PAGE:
It may surprise you to learn that German Chocolate Cake is not actually German. (But don’t worry, it’s still very much chocolate and still very much cake.) And it’s also very Texan.
Pecans aren’t historically found in the German diet, but Texans sure love them. Buttermilk — which is mixed with chocolate in the cake — is also a Southern staple. As it turns out, the cake is an American creation, not brought to us from German immigrants as many have thought.
After researching the origins of the cake, every bite and nibble took us back to a recipe that ran in The Dallas Morning News in June 1957 called German Sweet Chocolate Cake.
Mrs. George Clay of Southeast Dallas submitted her recipe to the food pages of our newspaper — Julie Benell’s Recipe of the Day column — using Baker’s German’s Sweet Chocolate, which still exists today. It was called “German’s” chocolate after Samuel German, who invented the sweetened chocolate while working for Baker’s Chocolate, which was then owned by General Foods. (It’s now owned by Kraft). It’s a chocolate that includes sugar, which provides a shortcut for bakers.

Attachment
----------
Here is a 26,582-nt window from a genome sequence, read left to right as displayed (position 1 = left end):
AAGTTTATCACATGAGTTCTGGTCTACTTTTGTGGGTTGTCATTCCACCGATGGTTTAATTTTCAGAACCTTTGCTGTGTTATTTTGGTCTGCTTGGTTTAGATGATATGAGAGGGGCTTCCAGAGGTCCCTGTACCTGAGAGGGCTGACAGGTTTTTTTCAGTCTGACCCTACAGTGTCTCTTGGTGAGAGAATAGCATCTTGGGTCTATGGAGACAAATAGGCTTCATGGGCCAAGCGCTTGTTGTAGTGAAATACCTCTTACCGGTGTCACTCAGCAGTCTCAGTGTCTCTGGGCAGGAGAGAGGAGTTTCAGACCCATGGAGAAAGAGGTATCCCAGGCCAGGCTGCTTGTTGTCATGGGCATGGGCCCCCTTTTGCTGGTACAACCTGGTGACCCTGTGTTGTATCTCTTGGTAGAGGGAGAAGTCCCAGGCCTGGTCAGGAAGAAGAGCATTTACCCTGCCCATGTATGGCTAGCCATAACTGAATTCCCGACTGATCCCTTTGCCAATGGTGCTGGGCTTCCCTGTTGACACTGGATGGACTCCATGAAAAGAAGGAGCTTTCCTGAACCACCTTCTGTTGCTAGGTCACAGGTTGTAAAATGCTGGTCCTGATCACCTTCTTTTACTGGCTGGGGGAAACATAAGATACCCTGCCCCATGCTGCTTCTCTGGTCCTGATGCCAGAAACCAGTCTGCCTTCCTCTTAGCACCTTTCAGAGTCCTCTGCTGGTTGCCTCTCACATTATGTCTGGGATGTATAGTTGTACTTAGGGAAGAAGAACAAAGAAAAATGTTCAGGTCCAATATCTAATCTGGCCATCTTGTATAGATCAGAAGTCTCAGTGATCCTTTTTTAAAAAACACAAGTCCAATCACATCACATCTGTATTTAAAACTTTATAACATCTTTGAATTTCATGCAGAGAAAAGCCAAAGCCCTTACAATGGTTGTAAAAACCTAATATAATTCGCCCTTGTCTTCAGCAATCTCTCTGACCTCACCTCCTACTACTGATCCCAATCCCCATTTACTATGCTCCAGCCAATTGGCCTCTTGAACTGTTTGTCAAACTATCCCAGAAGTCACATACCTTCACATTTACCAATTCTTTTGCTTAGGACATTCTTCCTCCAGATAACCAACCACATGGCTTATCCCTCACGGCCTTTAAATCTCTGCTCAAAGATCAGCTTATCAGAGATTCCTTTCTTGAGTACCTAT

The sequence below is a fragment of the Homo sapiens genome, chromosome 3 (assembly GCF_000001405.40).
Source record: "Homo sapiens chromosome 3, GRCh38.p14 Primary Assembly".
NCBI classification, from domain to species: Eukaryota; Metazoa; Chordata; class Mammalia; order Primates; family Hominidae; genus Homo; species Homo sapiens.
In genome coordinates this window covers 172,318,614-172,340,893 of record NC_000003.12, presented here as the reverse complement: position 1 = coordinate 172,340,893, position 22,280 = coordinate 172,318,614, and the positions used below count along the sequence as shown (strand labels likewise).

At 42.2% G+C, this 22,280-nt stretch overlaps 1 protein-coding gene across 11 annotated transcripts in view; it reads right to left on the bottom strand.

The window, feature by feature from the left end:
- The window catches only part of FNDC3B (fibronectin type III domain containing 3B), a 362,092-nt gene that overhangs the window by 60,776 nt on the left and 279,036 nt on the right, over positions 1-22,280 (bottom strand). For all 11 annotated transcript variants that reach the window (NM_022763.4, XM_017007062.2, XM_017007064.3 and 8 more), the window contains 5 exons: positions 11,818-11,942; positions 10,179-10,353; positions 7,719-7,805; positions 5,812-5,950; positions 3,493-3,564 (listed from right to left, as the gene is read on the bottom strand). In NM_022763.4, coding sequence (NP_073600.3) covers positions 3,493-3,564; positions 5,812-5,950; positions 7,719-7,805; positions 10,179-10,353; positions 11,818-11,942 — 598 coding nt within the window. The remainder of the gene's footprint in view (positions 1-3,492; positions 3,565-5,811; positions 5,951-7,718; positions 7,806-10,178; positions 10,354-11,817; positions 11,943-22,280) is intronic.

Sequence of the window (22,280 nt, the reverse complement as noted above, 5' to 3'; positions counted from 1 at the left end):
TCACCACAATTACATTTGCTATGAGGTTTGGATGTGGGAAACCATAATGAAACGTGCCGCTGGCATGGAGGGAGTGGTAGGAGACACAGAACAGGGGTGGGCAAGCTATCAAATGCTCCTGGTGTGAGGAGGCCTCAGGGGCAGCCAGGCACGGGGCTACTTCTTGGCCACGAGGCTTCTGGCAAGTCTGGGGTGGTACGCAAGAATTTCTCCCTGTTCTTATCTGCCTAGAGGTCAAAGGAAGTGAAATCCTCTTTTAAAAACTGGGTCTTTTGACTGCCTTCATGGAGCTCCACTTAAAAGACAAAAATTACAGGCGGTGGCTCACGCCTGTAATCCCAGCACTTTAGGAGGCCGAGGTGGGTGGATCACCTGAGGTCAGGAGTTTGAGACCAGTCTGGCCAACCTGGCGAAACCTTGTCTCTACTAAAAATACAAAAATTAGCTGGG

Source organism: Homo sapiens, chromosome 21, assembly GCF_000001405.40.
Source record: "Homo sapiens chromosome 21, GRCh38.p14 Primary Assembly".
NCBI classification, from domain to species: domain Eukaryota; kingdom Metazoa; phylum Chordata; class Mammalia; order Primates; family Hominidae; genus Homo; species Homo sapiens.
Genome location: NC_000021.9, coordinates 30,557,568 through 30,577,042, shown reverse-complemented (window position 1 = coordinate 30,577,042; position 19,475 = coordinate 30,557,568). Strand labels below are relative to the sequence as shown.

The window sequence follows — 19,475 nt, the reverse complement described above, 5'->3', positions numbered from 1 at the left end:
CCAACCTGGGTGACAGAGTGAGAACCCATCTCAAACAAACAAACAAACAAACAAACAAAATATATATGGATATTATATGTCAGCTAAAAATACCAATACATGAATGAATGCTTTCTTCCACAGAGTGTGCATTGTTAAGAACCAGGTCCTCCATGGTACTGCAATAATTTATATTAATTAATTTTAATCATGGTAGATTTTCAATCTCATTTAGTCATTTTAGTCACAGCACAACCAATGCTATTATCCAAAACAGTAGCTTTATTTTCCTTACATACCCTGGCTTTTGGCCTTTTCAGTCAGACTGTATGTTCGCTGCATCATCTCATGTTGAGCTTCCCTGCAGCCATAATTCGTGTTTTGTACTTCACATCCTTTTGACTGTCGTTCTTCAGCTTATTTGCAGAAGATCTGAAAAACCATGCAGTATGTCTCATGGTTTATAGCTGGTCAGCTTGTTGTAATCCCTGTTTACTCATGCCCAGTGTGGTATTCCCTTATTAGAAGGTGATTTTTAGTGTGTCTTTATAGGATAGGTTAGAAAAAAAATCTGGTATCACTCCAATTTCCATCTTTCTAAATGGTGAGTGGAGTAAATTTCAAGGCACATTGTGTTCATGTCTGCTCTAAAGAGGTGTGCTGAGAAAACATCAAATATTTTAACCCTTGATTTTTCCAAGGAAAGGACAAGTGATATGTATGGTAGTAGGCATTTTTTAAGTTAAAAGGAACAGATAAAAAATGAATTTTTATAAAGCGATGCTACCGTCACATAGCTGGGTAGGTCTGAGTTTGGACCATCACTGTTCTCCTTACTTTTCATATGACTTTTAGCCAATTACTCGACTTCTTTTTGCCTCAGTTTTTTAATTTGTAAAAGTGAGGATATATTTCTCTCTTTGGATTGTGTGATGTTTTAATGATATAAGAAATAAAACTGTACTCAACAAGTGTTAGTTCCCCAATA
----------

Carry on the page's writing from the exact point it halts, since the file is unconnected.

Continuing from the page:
According to What’s Cooking America, the 1957 recipe was picked up by other newspapers across the country, and sales of Baker’s chocolate soared along with the popularity of the cake.
Confusion about the origins of the cake have persisted. In 1963, according to a story in The Dallas Morning News, even President Lyndon B. Johnson served the cake at his Johnson City ranch for a luncheon with German Chancellor Ludwig Erhard. We can’t seem to find any reports on if Chancellor Erhard liked the cake, or if he realized it was erroneously made in honor of his home country.
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Did you know? The German Chocolate Cake is not actually German, it’s Texan – The Dallas Morning News. Erin Booke May 7th 2018